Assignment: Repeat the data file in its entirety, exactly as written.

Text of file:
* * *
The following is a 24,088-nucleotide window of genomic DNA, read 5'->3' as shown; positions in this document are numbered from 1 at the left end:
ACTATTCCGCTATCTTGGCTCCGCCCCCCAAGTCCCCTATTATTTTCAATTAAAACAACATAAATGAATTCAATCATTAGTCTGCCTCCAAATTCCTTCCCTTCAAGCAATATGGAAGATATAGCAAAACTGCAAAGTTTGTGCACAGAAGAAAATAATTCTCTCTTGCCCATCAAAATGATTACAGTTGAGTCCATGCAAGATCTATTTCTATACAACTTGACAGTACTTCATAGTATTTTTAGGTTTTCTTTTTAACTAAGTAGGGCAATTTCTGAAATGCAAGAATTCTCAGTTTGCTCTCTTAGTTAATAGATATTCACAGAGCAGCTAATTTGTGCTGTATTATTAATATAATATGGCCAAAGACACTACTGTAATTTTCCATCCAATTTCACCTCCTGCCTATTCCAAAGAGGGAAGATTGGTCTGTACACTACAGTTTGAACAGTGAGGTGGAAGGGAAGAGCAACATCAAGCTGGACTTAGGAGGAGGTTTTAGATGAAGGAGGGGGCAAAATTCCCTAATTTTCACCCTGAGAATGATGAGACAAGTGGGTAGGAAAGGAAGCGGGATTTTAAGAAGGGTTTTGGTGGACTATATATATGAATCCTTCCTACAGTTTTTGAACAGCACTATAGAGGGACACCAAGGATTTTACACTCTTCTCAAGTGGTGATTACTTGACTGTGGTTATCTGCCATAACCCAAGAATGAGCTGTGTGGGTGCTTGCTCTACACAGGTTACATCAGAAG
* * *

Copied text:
The following is a 24,088-nucleotide window of genomic DNA, read 5'->3' as shown; positions in this document are numbered from 1 at the left end:
ACTATTCCGCTATCTTGGCTCCGCCCCCCAAGTCCCCTATTATTTTCAATTAAAACAACATAAATGAATTCAATCATTAGTCTGCCTCCAAATTCCTTCCCTTCAAGCAATATGGAAGATATAGCAAAACTGCAAAGTTTGTGCACAGAAGAAAATAATTCTCTCTTGCCCATCAAAATGATTACAGTTGAGTCCATGCAAGATCTATTTCTATACAACTTGACAGTACTTCATAGTATTTTTAGGTTTTCTTTTTAACTAAGTAGGGCAATTTCTGAAATGCAAGAATTCTCAGTTTGCTCTCTTAGTTAATAGATATTCACAGAGCAGCTAATTTGTGCTGTATTATTAATATAATATGGCCAAAGACACTACTGTAATTTTCCATCCAATTTCACCTCCTGCCTATTCCAAAGAGGGAAGATTGGTCTGTACACTACAGTTTGAACAGTGAGGTGGAAGGGAAGAGCAACATCAAGCTGGACTTAGGAGGAGGTTTTAGATGAAGGAGGGGGCAAAATTCCCTAATTTTCACCCTGAGAATGATGAGACAAGTGGGTAGGAAAGGAAGCGGGATTTTAAGAAGGGTTTTGGTGGACTATATATATGAATCCTTCCTACAGTTTTTGAACAGCACTATAGAGGGACACCAAGGATTTTACACTCTTCTCAAGTGGTGATTACTTGACTGTGGTTATCTGCCATAACCCAAGAATGAGCTGTGTGGGTGCTTGCTCTACACAGGTTACATCAGAAG